Hindsight is 20/20…
A phrase that resonates now more than ever. In the aftermath of the COVID-19 pandemic, organizations who lacked a well-thought out business continuity plan found themselves struggling to survive. While the challenges that surfaced were unprecedented, many could have been mitigated had a strong response plan been in place.
What is a Business Continuity Plan?
A business continuity plan is a formal document that outlines protocols for how a business will prevent, respond, and recover from a business disruption caused by an emergency.
These emergencies include both natural and human disasters like extreme weather events, technology and/or power outages, cybersecurity and/or privacy breaches, and one that few anticipated, a pandemic.
The challenges caused by the COVID-19 pandemic ran the gamut, including:
- Addressing high absenteeism caused by employees who were quarantined, sick, or caring for a family member
- Deciding whether to lay off or reduce workforce
- Accommodating remote and displaced workers
- Understanding complex legislation
- Determining how to benefit from financial assistance
- Coordinating plans for return to normalcy
- Ensuring a safe working environment for workers’ return to the office
A comprehensive business continuity plan addresses the unknown and unpredictable, and provides guidance for responding to challenges as they arise.
Here are three steps for creating one:
Assemble a Business Response Team
Identify the people who understand your core business, and who are capable of making decisions that are in the best interest of the company. This should include your leadership team, board of directors, and senior leaders from key departments such as operations, finance, legal, human resources, accounting, and information technology.
During the COVID-19 outbreak, businesses without a full-time HR professional were at a disadvantage when it came to navigating the new complex laws, as were businesses without dedicated IT support when it came to accommodating the technological demands of a remote workforce.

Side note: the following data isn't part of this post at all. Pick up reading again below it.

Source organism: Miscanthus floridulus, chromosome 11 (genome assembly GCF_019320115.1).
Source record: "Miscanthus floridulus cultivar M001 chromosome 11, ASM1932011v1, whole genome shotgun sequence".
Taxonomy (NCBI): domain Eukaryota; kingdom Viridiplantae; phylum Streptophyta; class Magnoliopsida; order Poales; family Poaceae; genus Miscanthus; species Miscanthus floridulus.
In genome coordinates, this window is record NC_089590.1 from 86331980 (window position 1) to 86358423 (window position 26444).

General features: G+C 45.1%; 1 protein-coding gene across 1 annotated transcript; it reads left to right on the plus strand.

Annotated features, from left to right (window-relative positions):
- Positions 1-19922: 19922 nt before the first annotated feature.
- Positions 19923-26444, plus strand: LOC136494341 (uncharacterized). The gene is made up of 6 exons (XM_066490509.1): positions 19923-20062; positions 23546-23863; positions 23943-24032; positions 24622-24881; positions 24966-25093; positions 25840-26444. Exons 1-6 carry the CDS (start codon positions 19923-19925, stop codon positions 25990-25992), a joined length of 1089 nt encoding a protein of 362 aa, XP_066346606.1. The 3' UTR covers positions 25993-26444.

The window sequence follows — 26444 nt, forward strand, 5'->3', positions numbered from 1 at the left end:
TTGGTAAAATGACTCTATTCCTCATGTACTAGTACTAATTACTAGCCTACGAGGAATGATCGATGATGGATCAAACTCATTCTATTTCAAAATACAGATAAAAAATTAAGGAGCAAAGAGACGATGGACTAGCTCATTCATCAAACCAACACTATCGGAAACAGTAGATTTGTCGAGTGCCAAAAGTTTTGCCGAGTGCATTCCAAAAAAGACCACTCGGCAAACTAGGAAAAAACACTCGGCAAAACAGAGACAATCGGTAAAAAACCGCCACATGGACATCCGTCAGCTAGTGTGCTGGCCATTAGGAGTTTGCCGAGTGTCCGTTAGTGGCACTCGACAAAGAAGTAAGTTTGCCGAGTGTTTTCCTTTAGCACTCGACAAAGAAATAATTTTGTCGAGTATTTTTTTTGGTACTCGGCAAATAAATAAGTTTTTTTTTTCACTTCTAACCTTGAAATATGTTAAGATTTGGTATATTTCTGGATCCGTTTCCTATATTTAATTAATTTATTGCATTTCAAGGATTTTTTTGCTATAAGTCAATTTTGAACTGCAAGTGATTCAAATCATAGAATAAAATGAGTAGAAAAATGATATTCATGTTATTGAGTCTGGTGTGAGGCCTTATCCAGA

If your organization doesn’t employ a full-time representative within these areas, identify an outside consultant that can assist.
Assess Risks and Potential Impact
Risk assessment involves identifying potential threats that could impact your organization. Your geographical location plays a role in assessing vulnerability from natural disasters and weather-related events like earthquakes, wildfires, tornadoes, and flooding.
Your physical place of business is a factor too. Older buildings are at a greater risk of structural damage, while having all your employees work from one location puts you at greater risk should that location become inaccessible.
While no company is immune, the nature of your business will determine if you are at greater risk for data and cybersecurity breaches.
When it comes to supply chains, companies who rely on many suppliers are less at risk than companies who depend on one, should something happen to that sole supplier.
Once risks have been identified, determine the potential impact they could have on your daily operations. Visualize the scenarios and begin to prioritize your organization’s key functions.
Craft a Strategy
The final step is to determine your plan of action. It should include three sections:
Detail the actions your business needs to take to ward off disaster. This includes preventative measures like cross-training teams, backing up critical data, and establishing evacuation procedures.
Specify what immediate actions need to be taken in the event of an emergency. This should detail the role each member of your business response plan will play, and how the business plan will be communicated to employees and customers.
Once the disaster has been contained, your focus should be on recovery. This part of the strategy focuses on the actions that need to take place to get your business up and running again as quickly as possible.
Make Balance Point Part of Your Plan
Balance Point provides technology and services to enhance your business continuity plan.
Secure, cloud-based HCM technology helps you manage every aspect of the employee life cycle–hire, track time, compensate, train, and engage your team–at any time, from anywhere, even while working from home.
HR support helps you navigate new legislation, address employee concerns, assist with terminations and hires, and create a handbook to document necessary policies to ensure compliance and mitigate risk.